Russian was the theme and Russian the temperament in this concert, part of an ongoing series at the Barbican. This particular group of "Gergiev's Russians" consisted of Tchaikovsky, Prokofiev, and Shostakovich, in music spanning seventy years of compositional history. The works played tonight offered different perspectives on the idea of musical classicism, a concept central to the formation of twentieth-century Russian music. Each composer was preoccupied in a different way with the classical traditions that preceded them.
The original programme had advertised Britten's Four Sea Interludes to begin the concert. Britten's take on classicism might have contributed much to an evening preoccupied with that notion, but whatever the reason for its substitution, there were no audible complaints as Valery Gergiev strode out and warmed up the purring motor of the London Symphony Orchestra with Tchaikovsky's Romeo and Juliet overture. It didn't take long for the engines to really get going, and hearing the orchestra's full-blooded delivery was like watching a fine sportscar on a lap of Silverstone. It was a rendition distinguished in particular by spirited string playing in every dynamic, from shimmering pianissimo to opulent forte.
No less assured was Prokofiev's spiky, dance-like Piano Concerto no. 3, and in this we had the added pleasure of Denis Matsuev's assured playing. Between them, Matsuev and Gergiev conjured a performance that balanced virtuosity and atmosphere, especially in the second movement's variations. Their approach worked well for this music of schizophrenic contrasts and releases of pent-up energy. The breathless work-up to the end of the first movement had Matsuev challenging the violinists to keep up with his furious pace. In quieter moments one was able to discern beautifully characterised phrases. Prokofiev's angular melodies were played with all the insouciance that the young virtuoso himself must have displayed in the early days of his brilliance, when this concerto was first performed in 1921. Matsuev was welcomed back for an encore: the frivolous filigree of Anatoly Liadov's Musical Snuffbox, played with delicate restraint.
The second half of the concert was given over to Shostakovich's Symphony no. 5. It's a work that has had so much meaning piled onto it over the years since its composition that it is almost best to just sit and try to listen with an open mind. From the despairing leaps of melody in the opening of the first movement to the bombastic finale, the work is still hard to read, full of strange resonances and emotions. Gergiev's interpretation seemed to fall roughly in line with the now generally accepted theory that this symphony is more subversive than the Soviet authorities who first heard it believed. Although the result of the composer's conscious attempt at political rehabilitation following official condemnation of his works in 1936, it is nevertheless full of wry gestures and quotations, especially in the scherzo-like second movement.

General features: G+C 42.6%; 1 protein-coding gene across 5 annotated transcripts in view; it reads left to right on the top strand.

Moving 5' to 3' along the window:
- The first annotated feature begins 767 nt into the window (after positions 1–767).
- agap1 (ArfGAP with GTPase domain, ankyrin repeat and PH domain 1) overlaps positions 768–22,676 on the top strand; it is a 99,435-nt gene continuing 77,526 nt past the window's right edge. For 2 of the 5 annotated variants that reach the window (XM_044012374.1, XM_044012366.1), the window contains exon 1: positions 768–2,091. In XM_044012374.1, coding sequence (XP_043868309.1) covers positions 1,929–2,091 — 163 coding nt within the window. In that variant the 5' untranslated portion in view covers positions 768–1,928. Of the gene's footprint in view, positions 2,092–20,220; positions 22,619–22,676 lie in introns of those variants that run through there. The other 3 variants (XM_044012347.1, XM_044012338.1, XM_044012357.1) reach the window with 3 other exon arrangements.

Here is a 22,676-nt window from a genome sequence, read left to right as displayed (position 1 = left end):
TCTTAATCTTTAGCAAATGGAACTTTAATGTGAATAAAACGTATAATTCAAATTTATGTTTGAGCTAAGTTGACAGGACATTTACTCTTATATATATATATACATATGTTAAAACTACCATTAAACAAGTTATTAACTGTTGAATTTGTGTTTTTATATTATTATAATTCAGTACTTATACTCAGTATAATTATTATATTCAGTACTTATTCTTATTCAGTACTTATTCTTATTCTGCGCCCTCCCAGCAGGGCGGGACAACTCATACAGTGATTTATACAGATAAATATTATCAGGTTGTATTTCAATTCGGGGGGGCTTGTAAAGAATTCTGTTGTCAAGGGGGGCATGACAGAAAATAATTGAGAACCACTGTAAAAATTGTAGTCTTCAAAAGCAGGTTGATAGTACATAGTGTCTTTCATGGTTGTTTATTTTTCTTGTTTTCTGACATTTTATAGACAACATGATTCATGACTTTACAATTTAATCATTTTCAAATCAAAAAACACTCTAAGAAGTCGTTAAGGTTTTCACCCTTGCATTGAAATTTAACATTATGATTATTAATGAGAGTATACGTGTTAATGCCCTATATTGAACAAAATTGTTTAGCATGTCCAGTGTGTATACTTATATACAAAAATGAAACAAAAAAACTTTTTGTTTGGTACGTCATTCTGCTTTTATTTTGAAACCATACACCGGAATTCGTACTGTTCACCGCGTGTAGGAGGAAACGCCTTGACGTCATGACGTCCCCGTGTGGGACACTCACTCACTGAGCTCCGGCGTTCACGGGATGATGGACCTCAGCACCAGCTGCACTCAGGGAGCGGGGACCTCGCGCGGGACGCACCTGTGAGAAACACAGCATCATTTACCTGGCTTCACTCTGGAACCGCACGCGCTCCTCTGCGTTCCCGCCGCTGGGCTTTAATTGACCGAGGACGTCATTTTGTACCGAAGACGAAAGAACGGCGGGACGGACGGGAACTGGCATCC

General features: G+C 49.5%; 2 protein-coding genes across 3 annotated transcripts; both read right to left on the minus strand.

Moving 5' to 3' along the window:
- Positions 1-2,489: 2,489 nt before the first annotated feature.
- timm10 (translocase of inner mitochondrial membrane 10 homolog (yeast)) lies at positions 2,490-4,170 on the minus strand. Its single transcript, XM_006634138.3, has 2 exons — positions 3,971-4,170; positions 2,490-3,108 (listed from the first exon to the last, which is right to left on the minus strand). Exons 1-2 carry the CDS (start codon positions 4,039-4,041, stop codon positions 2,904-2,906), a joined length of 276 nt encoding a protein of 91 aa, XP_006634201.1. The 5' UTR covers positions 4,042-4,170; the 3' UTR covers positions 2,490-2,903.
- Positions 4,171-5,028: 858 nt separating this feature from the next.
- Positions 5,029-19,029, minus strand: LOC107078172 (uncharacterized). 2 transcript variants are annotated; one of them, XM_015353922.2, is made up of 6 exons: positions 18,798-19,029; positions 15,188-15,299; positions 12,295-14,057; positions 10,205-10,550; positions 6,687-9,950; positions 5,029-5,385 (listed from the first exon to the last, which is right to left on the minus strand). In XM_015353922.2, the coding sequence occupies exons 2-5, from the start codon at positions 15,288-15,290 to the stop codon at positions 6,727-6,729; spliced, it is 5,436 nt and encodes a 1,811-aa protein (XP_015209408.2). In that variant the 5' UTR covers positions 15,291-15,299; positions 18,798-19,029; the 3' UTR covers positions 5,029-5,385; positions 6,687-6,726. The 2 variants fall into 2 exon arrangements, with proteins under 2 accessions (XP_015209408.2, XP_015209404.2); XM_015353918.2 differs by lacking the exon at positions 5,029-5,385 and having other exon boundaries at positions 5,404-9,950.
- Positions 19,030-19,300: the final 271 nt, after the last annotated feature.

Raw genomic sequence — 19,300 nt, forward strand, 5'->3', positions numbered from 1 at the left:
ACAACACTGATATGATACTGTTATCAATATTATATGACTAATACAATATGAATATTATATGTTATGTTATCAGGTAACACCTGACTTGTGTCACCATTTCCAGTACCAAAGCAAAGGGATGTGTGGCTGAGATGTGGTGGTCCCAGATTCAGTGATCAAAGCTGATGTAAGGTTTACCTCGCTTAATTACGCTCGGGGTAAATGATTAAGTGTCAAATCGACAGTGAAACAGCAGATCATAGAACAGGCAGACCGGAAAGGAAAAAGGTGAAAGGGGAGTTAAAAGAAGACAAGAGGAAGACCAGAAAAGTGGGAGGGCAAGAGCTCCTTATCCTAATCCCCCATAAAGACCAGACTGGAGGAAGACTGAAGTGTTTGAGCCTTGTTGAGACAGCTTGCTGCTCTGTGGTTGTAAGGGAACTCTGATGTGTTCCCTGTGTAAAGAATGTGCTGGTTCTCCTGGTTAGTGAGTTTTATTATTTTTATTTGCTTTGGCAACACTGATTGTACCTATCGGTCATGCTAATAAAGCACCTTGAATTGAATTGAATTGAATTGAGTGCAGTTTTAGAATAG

Whatever one's opinion of the efficacy of Gergiev's idiosyncratic, fluttery-handed conducting, there was little doubt this evening that he can be a very effective communicator of musical drama. It helped that he clearly knew the symphony inside out – he conducted with complete focus, without a score to fall back on. Pointing up the moments of humour and wilfully crass writing, particularly in the Allegretto, he made the orchestra seem like a puppet in some macabre dance. In the Largo, which was radiant with intense concentration, a more geniune sense of feeling emerged, only to be crushed by a dramatic segue into the last movement. Here Gergiev gave the blaring of brass and crashing of drums a sarcastic edge which seemed to validate the words attributed to the composer in his old age – that this symphony was "like someone being told, 'Your business is rejoicing', and turning away muttering, 'Our business is rejoicing, our business is rejoicing'". The rejoicing of the audience after the tumultuous conclusion, however, was heartfelt and effusive.